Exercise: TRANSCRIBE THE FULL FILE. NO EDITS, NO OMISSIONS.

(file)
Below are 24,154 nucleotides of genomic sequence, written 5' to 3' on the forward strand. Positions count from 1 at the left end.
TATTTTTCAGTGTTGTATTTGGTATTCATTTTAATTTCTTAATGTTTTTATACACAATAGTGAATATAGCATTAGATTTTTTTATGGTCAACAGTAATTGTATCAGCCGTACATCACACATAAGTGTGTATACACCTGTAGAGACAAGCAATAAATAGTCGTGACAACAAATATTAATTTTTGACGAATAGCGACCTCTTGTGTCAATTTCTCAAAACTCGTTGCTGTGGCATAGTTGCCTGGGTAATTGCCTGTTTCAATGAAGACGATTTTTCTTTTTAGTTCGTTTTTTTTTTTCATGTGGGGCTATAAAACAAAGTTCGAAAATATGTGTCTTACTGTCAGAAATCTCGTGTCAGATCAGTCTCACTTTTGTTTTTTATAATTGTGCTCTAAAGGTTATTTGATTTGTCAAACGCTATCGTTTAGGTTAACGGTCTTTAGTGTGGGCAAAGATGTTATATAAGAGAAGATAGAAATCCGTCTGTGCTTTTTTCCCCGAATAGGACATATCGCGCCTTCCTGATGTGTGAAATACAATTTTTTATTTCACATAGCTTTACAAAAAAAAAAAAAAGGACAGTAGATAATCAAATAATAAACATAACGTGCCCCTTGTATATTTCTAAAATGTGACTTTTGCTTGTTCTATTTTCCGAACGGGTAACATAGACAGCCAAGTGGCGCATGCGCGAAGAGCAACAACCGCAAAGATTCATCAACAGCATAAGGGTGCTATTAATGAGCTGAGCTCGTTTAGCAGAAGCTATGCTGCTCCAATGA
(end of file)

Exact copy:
Below are 24,154 nucleotides of genomic sequence, written 5' to 3' on the forward strand. Positions count from 1 at the left end.
TATTTTTCAGTGTTGTATTTGGTATTCATTTTAATTTCTTAATGTTTTTATACACAATAGTGAATATAGCATTAGATTTTTTTATGGTCAACAGTAATTGTATCAGCCGTACATCACACATAAGTGTGTATACACCTGTAGAGACAAGCAATAAATAGTCGTGACAACAAATATTAATTTTTGACGAATAGCGACCTCTTGTGTCAATTTCTCAAAACTCGTTGCTGTGGCATAGTTGCCTGGGTAATTGCCTGTTTCAATGAAGACGATTTTTCTTTTTAGTTCGTTTTTTTTTTTCATGTGGGGCTATAAAACAAAGTTCGAAAATATGTGTCTTACTGTCAGAAATCTCGTGTCAGATCAGTCTCACTTTTGTTTTTTATAATTGTGCTCTAAAGGTTATTTGATTTGTCAAACGCTATCGTTTAGGTTAACGGTCTTTAGTGTGGGCAAAGATGTTATATAAGAGAAGATAGAAATCCGTCTGTGCTTTTTTCCCCGAATAGGACATATCGCGCCTTCCTGATGTGTGAAATACAATTTTTTATTTCACATAGCTTTACAAAAAAAAAAAAAAGGACAGTAGATAATCAAATAATAAACATAACGTGCCCCTTGTATATTTCTAAAATGTGACTTTTGCTTGTTCTATTTTCCGAACGGGTAACATAGACAGCCAAGTGGCGCATGCGCGAAGAGCAACAACCGCAAAGATTCATCAACAGCATAAGGGTGCTATTAATGAGCTGAGCTCGTTTAGCAGAAGCTATGCTGCTCCAATGA